On February 1, the Conference of State Bank Supervisors (CSBS) announced the release of its BSA/AML Self-Assessment Tool—a new, voluntary tool to help banks and non-depository financial institutions better manage Bank Secrecy Act/Anti-Money Laundering (BSA/AML) risk. Building upon CSBS’s efforts to help banks understand their risk exposure to third-parties, the self-assessment tool—developed jointly by the CSBS and state regulators—aims to help institutions better identify, monitor, and communicate BSA/AML risk, thereby reducing some of the burden and uncertainty surrounding compliance and facilitating more transparency within the financial sector. The self-assessment tool is available for use by any institution and may be accessed here. A narrated tutorial is also available here. Last year, CSBS released a white paper that outlines state supervision of money services businesses.
FinCEN published, at 82 FR 9109 in the Federal Register, a notice and request for comment on proposed updates and revisions to the collection of information filings by financial institutions required to file such reports under the Bank Secrecy Act (“BSA”). While the notice does not propose any new regulatory requirements or changes to the requirements related to suspicious activity reporting, it suggests changes to the required data fields used when filing SARs under the BSA. The majority of the proposed changes would alter the “checklist” of violations in Part II of the filings, including the addition of several fields related to cyber events. Written comments must be received on or before April 3.
Global Money Service Business Settles Alleged AML and Consumer Fraud Allegations; Fined $586 Million in Settlement
On January 19, the DOJ announced that it had entered into Deferred Prosecution Agreement with a global money services business regarding allegations the company failed to maintain effective anti-money laundering program and aiding and abetting wire fraud. The announcement claims that between 2004 and 2012, the company “violated U.S. laws—the Bank Secrecy Act (BSA) and anti-fraud statutes—by processing hundreds of thousands of transactions for Western Union agents and others involved in an international consumer fraud scheme.” Under the terms of the Agreement, the business must forfeit $586 million and “implement and maintain a comprehensive anti-fraud program with training for its agents and their front line associates, monitoring to detect and prevent fraud-induced money transfers, due diligence on all new and renewing company agents, and suspension or termination of noncompliant agents.”
In a related case, the company also agreed to a consent order with the FTC to resolve parallel allegations by the FTC in a complaint filed on January 19 in the U.S. District Court for the Middle District of Pennsylvania. The complaint alleges that the company’s conduct violated Section 5 of the FTC Act and the Telemarketing Sales Rule.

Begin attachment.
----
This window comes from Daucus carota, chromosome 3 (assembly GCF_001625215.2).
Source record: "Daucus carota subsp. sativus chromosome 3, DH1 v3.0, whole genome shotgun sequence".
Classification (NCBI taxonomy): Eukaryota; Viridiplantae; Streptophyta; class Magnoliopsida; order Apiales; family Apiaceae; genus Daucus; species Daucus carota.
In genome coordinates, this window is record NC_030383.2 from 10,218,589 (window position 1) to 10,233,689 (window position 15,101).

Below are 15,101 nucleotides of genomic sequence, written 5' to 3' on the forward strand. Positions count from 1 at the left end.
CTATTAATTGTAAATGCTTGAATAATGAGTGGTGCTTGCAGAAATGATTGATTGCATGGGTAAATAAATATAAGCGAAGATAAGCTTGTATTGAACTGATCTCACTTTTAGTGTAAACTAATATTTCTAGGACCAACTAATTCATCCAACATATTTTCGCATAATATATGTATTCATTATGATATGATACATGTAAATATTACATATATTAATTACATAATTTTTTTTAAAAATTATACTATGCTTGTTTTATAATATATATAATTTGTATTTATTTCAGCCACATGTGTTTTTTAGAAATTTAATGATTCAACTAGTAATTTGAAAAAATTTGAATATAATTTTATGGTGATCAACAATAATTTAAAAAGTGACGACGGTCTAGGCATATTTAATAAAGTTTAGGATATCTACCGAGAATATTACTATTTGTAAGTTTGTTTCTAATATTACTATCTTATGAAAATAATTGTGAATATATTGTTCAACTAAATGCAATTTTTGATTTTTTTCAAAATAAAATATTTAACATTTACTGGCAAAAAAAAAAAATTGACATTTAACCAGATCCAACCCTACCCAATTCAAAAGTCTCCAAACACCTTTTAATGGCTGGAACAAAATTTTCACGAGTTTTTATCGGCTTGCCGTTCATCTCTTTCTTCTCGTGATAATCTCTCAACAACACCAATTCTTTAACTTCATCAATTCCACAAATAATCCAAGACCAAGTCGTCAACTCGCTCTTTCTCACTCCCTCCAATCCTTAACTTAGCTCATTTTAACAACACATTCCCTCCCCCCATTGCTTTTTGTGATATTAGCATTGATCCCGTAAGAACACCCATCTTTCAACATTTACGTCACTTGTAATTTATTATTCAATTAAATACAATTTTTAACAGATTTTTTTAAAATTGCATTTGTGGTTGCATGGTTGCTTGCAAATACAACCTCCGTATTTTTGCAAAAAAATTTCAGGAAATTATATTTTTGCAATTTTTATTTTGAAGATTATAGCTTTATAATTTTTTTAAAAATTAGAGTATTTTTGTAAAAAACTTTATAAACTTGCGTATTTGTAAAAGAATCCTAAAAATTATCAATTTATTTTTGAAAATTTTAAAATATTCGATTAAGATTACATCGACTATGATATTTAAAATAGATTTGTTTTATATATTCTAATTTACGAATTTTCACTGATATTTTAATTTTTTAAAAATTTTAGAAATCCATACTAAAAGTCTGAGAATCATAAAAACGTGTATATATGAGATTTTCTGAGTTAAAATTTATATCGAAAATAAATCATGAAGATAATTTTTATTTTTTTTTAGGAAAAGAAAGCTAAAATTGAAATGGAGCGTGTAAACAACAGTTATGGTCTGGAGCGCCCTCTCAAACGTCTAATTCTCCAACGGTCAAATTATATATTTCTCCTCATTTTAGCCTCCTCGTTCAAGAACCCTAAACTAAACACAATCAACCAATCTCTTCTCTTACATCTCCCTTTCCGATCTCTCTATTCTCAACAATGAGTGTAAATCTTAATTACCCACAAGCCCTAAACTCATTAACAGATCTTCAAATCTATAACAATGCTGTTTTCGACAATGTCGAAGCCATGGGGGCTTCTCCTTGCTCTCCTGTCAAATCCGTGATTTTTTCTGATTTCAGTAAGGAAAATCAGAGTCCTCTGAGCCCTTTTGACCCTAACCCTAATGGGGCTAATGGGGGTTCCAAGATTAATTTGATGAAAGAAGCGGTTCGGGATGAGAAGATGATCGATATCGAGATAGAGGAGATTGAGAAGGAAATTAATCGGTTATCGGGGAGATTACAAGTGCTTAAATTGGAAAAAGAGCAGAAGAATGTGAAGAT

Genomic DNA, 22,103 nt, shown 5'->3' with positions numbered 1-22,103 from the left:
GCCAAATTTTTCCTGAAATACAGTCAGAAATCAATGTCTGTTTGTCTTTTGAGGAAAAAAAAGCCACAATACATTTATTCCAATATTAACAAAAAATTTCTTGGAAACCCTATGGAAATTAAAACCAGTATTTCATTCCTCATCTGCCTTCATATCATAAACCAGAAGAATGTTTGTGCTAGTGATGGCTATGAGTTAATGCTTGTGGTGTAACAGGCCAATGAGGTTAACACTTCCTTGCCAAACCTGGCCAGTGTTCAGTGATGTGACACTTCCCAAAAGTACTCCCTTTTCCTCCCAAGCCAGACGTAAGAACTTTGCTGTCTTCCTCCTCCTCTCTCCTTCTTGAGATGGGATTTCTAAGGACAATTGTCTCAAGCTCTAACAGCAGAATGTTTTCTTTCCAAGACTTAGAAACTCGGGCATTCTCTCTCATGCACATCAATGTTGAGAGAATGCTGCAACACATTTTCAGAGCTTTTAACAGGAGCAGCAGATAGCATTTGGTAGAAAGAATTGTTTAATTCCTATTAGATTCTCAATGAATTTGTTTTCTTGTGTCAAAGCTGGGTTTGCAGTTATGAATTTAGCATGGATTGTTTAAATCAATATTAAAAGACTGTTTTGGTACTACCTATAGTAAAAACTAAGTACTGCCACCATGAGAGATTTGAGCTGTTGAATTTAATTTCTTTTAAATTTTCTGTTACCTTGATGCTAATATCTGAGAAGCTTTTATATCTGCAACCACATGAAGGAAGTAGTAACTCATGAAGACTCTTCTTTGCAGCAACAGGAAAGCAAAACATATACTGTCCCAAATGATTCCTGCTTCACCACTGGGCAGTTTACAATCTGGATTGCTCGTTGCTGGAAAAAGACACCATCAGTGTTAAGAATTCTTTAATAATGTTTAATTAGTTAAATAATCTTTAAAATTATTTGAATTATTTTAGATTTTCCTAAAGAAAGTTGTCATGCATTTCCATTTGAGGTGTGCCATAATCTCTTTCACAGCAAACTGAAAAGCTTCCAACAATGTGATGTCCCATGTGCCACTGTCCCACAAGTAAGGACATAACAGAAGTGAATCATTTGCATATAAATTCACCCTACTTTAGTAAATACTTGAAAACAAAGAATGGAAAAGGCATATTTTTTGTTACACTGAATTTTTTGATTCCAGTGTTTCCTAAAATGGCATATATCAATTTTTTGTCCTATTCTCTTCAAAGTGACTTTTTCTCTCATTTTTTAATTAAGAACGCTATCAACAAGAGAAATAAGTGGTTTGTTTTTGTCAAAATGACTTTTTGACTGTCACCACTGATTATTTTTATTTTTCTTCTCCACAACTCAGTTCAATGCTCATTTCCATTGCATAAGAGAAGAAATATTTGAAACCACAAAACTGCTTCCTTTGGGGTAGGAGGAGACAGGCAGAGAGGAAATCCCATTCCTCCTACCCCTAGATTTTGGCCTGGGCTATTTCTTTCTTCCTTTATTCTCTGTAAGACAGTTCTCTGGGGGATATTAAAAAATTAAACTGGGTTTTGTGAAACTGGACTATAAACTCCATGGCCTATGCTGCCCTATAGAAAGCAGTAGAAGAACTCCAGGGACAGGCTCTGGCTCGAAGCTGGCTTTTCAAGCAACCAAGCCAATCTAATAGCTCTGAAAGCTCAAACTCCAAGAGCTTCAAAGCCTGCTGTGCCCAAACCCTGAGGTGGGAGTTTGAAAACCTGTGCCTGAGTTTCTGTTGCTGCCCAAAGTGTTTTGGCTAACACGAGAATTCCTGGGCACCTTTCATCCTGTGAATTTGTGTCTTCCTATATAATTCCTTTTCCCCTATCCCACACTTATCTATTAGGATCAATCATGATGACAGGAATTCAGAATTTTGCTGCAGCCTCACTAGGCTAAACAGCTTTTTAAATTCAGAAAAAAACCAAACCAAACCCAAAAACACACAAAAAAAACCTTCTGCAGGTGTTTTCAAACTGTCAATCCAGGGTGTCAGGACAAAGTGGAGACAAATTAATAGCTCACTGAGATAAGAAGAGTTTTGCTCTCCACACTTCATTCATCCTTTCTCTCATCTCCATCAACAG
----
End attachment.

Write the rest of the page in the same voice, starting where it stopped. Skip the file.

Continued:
On December 30, the FDIC announced new regulatory actions against a Florida-based bank. Along with the Florida Office of Financial Regulation, the FDIC issued a new Consent Order against the $121.5 million-asset bank, based on allegations that the bank had engaged in “unsafe or unsound” banking practices, or practices which constituted a violation of law or regulation in the following areas: (i) weakness in asset quality, (ii) capital adequacy, earnings, (iii) management effectiveness, (iv) liquidity, (v) sensitivity to market risk, and (vi) compliance with the Bank Secrecy Act (BSA).
Among other things, the Order notes that the bank currently falls short of FDIC requirements for qualifying as “well capitalized,” qualifying merely as “adequately capitalized,” and therefore must boost its capital levels or face continued restrictions on its operations. The Order also states that the bank—which consented to the Order without admitting or denying the charges—now has 120 days to meet its capital requirements and 60 days to submit a capital plan to both: (i) achieve and maintain the capital requirements; and (ii) provide for a contingency plan to sell or merge the bank.
On December 28, FINRA entered into an acceptance, waiver, and consent (AWC) agreement with a Puerto-Rican-based brokerage firm based upon allegations that the firm’s anti-money laundering (AML) program “was not reasonably designed to achieve and monitor compliance with the requirements of the Bank Secrecy Act.” In deciding to levy a $5.75 million fine, FINRA noted, among other things, that the firm improperly “relied on manual supervisory review of securities transactions” that was “not sufficiently focused on AML risks.” The firm neither admitted nor denied the findings set forth in the AWC agreement, but agreed to address deficiencies in their AML program within 180 days. According to a firm spokeswoman, the firm is “pleased to have this matter from 2013 resolved and we continue to improve, manage and monitor our AML efforts.”